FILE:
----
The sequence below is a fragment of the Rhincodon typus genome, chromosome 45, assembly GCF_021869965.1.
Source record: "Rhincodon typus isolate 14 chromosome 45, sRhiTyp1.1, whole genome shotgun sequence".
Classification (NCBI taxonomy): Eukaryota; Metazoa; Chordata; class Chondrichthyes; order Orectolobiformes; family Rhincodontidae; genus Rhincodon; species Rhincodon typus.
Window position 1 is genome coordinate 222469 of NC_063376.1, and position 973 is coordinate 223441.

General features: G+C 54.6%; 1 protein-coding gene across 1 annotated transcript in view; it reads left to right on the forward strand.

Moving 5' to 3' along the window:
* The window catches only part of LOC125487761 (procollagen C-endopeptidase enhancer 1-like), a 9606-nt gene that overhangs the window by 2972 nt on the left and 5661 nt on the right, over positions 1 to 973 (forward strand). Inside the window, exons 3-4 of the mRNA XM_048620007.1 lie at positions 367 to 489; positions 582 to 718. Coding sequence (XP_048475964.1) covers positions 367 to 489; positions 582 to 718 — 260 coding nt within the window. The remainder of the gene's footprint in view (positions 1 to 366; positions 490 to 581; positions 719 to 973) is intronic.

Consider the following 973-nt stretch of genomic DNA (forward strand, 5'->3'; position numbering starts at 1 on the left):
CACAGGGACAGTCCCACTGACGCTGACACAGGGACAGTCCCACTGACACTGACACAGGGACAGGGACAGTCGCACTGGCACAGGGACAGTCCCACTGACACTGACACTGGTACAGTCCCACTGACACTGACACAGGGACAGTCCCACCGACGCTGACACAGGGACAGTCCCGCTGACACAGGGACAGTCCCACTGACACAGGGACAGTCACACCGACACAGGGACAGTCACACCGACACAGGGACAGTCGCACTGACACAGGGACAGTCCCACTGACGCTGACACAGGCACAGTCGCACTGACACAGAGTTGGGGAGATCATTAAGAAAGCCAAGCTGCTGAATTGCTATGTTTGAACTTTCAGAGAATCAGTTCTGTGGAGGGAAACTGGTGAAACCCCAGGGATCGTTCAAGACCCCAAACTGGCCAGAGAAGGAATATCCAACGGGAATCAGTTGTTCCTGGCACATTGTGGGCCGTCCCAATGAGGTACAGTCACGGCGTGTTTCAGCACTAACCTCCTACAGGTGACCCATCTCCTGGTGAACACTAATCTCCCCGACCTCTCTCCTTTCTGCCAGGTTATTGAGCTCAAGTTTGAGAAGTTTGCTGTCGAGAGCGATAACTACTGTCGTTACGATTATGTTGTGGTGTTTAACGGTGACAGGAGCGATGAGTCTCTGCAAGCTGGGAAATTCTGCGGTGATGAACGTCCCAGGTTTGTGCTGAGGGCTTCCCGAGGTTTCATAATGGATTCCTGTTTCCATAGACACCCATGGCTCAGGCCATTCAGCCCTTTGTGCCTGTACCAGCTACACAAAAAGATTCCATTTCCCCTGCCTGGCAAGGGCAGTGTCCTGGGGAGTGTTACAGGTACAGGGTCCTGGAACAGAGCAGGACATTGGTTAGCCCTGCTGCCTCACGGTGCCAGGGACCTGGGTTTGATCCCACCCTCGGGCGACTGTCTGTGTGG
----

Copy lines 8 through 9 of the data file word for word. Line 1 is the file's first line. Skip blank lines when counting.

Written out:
Consider the following 973-nt stretch of genomic DNA (forward strand, 5'->3'; position numbering starts at 1 on the left):
CACAGGGACAGTCCCACTGACGCTGACACAGGGACAGTCCCACTGACACTGACACAGGGACAGGGACAGTCGCACTGGCACAGGGACAGTCCCACTGACACTGACACTGGTACAGTCCCACTGACACTGACACAGGGACAGTCCCACCGACGCTGACACAGGGACAGTCCCGCTGACACAGGGACAGTCCCACTGACACAGGGACAGTCACACCGACACAGGGACAGTCACACCGACACAGGGACAGTCGCACTGACACAGGGACAGTCCCACTGACGCTGACACAGGCACAGTCGCACTGACACAGAGTTGGGGAGATCATTAAGAAAGCCAAGCTGCTGAATTGCTATGTTTGAACTTTCAGAGAATCAGTTCTGTGGAGGGAAACTGGTGAAACCCCAGGGATCGTTCAAGACCCCAAACTGGCCAGAGAAGGAATATCCAACGGGAATCAGTTGTTCCTGGCACATTGTGGGCCGTCCCAATGAGGTACAGTCACGGCGTGTTTCAGCACTAACCTCCTACAGGTGACCCATCTCCTGGTGAACACTAATCTCCCCGACCTCTCTCCTTTCTGCCAGGTTATTGAGCTCAAGTTTGAGAAGTTTGCTGTCGAGAGCGATAACTACTGTCGTTACGATTATGTTGTGGTGTTTAACGGTGACAGGAGCGATGAGTCTCTGCAAGCTGGGAAATTCTGCGGTGATGAACGTCCCAGGTTTGTGCTGAGGGCTTCCCGAGGTTTCATAATGGATTCCTGTTTCCATAGACACCCATGGCTCAGGCCATTCAGCCCTTTGTGCCTGTACCAGCTACACAAAAAGATTCCATTTCCCCTGCCTGGCAAGGGCAGTGTCCTGGGGAGTGTTACAGGTACAGGGTCCTGGAACAGAGCAGGACATTGGTTAGCCCTGCTGCCTCACGGTGCCAGGGACCTGGGTTTGATCCCACCCTCGGGCGACTGTCTGTGTGG